Top Tips for Safe Home Canning

Clara Wikoff. Submitted photo.



By Clara Wicoff

Southwind Extension District


Canning season is in full swing, which makes it the perfect time to review tips for safe home canning! According to the CDC, home canned vegetables are the top cause of botulism outbreaks. Botulism can be fatal, so it is essential to follow these tips from the K-State Research and Extension Rapid Response Center to ensure the safety of all who consume your home canned food! If you fail to follow these tips, you will be playing a dangerous game of food safety roulette.


First, it is of the utmost importance to use reliable, tested recipes from sources such as K-State Research and Extension, the National Center for Home Food Preservation, and the USDA Complete Guide to Home Canning. Using recipes from untested sources (such as internet websites, social media, and even old recipes from family members) can lead to a high risk of foodborne illness. Safe home canning starts with a reliable recipe which has been tested for safety.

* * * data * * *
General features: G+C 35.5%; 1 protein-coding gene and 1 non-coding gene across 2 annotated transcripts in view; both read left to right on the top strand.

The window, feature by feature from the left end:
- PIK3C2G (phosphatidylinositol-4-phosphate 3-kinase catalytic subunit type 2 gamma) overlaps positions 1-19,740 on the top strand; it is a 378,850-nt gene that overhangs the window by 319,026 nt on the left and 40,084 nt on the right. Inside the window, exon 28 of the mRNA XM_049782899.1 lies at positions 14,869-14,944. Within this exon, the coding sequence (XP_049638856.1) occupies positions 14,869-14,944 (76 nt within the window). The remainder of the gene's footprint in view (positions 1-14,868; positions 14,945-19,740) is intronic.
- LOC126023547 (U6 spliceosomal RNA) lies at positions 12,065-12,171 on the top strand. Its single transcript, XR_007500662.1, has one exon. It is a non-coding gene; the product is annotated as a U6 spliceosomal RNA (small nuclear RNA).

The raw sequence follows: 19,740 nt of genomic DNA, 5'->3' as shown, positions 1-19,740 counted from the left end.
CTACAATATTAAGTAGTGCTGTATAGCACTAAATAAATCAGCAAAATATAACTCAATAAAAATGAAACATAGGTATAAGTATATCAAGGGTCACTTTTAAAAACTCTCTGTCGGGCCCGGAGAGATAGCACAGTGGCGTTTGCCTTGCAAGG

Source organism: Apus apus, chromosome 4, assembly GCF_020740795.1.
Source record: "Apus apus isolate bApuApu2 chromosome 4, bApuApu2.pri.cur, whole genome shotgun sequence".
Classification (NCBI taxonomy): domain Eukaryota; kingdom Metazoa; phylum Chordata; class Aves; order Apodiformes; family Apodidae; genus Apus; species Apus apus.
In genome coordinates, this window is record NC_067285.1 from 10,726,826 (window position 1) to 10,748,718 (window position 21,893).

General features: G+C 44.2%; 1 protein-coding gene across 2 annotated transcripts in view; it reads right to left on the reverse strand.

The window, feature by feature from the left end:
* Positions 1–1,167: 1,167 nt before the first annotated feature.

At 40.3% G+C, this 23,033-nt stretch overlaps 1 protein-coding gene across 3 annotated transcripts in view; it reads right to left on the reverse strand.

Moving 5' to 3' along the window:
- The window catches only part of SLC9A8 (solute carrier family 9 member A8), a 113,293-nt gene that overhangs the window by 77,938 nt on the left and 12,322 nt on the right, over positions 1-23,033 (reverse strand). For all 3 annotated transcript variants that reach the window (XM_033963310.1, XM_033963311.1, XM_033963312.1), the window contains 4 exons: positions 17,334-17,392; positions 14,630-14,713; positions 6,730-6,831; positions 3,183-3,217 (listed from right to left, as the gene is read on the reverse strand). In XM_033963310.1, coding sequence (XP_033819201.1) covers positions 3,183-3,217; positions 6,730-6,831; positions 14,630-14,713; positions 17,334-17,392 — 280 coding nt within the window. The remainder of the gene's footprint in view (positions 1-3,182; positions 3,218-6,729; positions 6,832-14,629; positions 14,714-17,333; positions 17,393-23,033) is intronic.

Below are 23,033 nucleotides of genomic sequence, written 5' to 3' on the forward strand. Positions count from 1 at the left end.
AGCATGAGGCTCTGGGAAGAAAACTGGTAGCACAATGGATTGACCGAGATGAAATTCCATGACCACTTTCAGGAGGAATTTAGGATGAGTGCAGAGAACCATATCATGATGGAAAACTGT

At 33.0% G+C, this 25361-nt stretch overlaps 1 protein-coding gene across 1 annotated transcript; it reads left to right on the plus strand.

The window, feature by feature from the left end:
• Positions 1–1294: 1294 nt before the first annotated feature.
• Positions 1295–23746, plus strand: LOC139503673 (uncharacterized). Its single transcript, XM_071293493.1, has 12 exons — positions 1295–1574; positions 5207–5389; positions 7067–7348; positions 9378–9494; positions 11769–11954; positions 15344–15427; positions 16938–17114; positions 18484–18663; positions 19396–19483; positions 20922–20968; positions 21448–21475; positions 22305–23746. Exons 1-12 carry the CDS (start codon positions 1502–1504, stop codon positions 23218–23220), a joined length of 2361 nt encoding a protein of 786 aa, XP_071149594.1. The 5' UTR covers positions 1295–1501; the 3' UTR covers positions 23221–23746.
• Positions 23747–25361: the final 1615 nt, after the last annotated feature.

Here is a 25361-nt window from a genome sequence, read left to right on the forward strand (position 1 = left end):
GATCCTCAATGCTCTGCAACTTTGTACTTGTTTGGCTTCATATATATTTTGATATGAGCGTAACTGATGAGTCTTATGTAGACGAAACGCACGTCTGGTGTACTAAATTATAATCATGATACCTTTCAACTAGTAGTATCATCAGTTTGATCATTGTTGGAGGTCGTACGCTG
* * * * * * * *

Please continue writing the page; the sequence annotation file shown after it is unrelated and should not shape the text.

Next, be sure to use the proper processing equipment. Only use a pressure canner for low-acid foods like vegetables, vegetable mixtures, red meats, wild game meats, poultry, seafood, and fish. High-acid foods (like fruits, sweet spreads, pickled products, tomatoes, salsa, and some tomato products) can be canned in a water bath canner.


When it comes to tomatoes, note that they are on the borderline between a low-acid and a high-acid food. Therefore, they must be acidified before being processed through either boiling water or pressure canning. To see specific acidification recommendations, visit


You should also adjust for altitude. Failing to do this can cause your food to be underprocessed, which creates a risk of botulism. Recipes from reliable resources are often written for those processing at altitudes below 1,000 feet. Be aware of the altitude where you are processing food and what adjustments need to be made.


Other tips include ensuring you have adequate headspace in jars; not canning in an oven, dishwasher, or electric pressure cooker; following the proper processing time from tested recipes; only using common self-sealing lids once; and never modifying tested recipes to add any other ingredient.


Following these tips may just save your life! For more information, please contact Clara Wicoff, Nutrition, Food and Health Extension Agent, at [email protected] or 620-365-2242.

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